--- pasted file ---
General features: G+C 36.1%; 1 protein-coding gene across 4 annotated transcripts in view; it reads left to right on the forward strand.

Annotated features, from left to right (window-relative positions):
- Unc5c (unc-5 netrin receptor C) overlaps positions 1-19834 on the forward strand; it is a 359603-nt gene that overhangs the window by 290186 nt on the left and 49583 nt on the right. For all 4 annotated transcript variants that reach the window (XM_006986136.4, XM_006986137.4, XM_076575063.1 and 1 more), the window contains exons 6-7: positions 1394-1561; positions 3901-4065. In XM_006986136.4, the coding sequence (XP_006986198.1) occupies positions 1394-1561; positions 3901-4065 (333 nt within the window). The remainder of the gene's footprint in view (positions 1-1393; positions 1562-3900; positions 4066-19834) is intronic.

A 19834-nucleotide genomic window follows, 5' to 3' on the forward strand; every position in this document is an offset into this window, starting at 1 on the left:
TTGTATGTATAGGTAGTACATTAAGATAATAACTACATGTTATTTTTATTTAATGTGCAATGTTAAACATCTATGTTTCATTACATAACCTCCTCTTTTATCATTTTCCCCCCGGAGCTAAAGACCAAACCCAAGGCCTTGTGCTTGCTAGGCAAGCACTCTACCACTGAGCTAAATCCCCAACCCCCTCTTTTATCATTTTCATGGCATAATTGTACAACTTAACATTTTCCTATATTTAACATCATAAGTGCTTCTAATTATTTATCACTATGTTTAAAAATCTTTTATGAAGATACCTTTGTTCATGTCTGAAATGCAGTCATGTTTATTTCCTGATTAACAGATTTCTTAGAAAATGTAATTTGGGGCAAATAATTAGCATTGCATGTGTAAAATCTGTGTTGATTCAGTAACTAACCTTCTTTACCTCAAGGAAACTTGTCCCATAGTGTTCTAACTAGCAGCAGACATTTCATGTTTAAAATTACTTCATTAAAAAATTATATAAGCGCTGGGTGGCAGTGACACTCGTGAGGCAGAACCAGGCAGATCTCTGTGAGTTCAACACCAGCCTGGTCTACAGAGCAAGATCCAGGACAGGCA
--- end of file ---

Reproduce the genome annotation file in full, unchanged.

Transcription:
General features: G+C 36.1%; 1 protein-coding gene across 4 annotated transcripts in view; it reads left to right on the forward strand.

Annotated features, from left to right (window-relative positions):
- Unc5c (unc-5 netrin receptor C) overlaps positions 1-19834 on the forward strand; it is a 359603-nt gene that overhangs the window by 290186 nt on the left and 49583 nt on the right. For all 4 annotated transcript variants that reach the window (XM_006986136.4, XM_006986137.4, XM_076575063.1 and 1 more), the window contains exons 6-7: positions 1394-1561; positions 3901-4065. In XM_006986136.4, the coding sequence (XP_006986198.1) occupies positions 1394-1561; positions 3901-4065 (333 nt within the window). The remainder of the gene's footprint in view (positions 1-1393; positions 1562-3900; positions 4066-19834) is intronic.

A 19834-nucleotide genomic window follows, 5' to 3' on the forward strand; every position in this document is an offset into this window, starting at 1 on the left:
TTGTATGTATAGGTAGTACATTAAGATAATAACTACATGTTATTTTTATTTAATGTGCAATGTTAAACATCTATGTTTCATTACATAACCTCCTCTTTTATCATTTTCCCCCCGGAGCTAAAGACCAAACCCAAGGCCTTGTGCTTGCTAGGCAAGCACTCTACCACTGAGCTAAATCCCCAACCCCCTCTTTTATCATTTTCATGGCATAATTGTACAACTTAACATTTTCCTATATTTAACATCATAAGTGCTTCTAATTATTTATCACTATGTTTAAAAATCTTTTATGAAGATACCTTTGTTCATGTCTGAAATGCAGTCATGTTTATTTCCTGATTAACAGATTTCTTAGAAAATGTAATTTGGGGCAAATAATTAGCATTGCATGTGTAAAATCTGTGTTGATTCAGTAACTAACCTTCTTTACCTCAAGGAAACTTGTCCCATAGTGTTCTAACTAGCAGCAGACATTTCATGTTTAAAATTACTTCATTAAAAAATTATATAAGCGCTGGGTGGCAGTGACACTCGTGAGGCAGAACCAGGCAGATCTCTGTGAGTTCAACACCAGCCTGGTCTACAGAGCAAGATCCAGGACAGGCA